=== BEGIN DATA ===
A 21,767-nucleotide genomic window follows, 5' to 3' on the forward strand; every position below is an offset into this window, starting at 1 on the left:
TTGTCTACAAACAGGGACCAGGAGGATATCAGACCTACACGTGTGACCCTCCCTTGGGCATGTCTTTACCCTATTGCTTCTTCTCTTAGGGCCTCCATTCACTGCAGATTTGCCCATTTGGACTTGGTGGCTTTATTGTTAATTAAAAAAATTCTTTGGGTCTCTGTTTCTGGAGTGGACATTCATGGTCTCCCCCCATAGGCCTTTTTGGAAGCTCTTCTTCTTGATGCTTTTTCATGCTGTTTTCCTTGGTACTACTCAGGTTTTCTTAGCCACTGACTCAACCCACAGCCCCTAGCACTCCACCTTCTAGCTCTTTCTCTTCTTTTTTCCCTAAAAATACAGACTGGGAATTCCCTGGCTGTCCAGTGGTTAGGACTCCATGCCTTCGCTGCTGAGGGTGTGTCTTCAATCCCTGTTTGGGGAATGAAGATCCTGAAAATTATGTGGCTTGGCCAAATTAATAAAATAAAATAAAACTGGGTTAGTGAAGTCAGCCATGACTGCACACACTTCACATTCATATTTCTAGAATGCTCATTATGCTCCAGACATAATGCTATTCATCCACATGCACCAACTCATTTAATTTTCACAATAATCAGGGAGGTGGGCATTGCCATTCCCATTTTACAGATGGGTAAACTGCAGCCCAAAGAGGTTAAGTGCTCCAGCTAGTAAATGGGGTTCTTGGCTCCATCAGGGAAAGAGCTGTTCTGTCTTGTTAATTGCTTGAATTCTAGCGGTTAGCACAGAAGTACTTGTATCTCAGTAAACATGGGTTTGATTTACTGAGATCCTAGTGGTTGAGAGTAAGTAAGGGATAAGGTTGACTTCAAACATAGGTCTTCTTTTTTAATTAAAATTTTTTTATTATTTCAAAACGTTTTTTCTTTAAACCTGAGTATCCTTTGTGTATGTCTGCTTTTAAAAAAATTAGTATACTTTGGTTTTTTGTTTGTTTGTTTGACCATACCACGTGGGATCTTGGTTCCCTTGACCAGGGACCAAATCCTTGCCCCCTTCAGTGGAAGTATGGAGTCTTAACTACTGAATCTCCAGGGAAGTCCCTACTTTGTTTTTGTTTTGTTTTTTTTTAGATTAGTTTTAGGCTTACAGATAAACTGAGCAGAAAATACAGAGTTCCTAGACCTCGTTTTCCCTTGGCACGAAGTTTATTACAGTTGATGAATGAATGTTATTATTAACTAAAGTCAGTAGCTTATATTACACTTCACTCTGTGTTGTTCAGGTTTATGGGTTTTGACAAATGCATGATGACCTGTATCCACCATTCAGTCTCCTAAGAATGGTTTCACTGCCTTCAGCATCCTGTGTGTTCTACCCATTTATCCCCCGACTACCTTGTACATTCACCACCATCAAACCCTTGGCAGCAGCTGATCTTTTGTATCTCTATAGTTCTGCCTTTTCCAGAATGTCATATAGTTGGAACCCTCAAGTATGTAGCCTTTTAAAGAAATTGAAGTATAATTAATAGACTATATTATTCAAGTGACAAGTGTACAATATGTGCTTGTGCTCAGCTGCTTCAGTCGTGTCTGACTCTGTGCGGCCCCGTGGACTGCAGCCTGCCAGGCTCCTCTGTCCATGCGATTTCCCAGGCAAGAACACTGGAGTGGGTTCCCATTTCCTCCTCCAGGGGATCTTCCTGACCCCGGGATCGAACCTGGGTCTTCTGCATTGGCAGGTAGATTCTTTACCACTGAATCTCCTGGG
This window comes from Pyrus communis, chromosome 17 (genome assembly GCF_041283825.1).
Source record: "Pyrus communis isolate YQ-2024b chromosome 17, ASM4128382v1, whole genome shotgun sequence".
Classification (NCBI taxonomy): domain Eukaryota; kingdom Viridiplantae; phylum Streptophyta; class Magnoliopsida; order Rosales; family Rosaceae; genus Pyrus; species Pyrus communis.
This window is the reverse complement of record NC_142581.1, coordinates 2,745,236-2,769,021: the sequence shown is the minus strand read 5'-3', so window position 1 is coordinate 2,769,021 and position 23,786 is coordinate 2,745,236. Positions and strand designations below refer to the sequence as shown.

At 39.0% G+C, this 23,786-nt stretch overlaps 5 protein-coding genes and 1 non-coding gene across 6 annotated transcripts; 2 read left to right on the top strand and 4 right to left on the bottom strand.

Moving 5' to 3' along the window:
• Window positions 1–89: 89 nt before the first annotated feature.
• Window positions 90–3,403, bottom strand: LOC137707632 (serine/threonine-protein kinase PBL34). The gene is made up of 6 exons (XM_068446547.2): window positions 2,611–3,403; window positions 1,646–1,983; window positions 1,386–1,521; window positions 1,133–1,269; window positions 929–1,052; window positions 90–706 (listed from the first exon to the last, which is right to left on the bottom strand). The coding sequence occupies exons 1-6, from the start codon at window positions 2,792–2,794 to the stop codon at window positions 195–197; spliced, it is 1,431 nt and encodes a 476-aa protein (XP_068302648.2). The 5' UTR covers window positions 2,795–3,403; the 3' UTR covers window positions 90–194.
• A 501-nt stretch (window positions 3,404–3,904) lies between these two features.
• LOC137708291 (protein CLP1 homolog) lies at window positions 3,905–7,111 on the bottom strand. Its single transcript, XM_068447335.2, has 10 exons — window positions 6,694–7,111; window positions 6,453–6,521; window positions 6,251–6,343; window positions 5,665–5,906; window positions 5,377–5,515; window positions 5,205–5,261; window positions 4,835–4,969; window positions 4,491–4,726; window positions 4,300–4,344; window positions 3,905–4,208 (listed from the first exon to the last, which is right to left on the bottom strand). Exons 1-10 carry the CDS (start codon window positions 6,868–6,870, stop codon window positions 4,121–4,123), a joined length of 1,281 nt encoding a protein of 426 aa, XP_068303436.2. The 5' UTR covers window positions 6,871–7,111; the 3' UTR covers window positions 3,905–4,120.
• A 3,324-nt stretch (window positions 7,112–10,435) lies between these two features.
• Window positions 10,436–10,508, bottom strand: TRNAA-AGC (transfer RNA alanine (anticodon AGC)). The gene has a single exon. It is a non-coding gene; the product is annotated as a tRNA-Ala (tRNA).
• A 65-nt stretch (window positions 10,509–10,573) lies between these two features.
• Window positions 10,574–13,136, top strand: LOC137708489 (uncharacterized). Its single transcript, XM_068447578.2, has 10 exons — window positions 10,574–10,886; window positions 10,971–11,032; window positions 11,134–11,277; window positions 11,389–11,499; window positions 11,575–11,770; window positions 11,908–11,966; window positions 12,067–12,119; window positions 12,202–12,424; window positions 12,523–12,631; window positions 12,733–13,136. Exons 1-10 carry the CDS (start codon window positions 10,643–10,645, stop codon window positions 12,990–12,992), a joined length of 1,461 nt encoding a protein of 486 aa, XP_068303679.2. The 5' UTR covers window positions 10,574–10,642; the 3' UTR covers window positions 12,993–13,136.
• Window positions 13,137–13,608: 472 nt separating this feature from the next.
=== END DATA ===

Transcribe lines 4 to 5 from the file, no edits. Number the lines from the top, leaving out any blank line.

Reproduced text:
Source record: "Pyrus communis isolate YQ-2024b chromosome 17, ASM4128382v1, whole genome shotgun sequence".
Classification (NCBI taxonomy): domain Eukaryota; kingdom Viridiplantae; phylum Streptophyta; class Magnoliopsida; order Rosales; family Rosaceae; genus Pyrus; species Pyrus communis.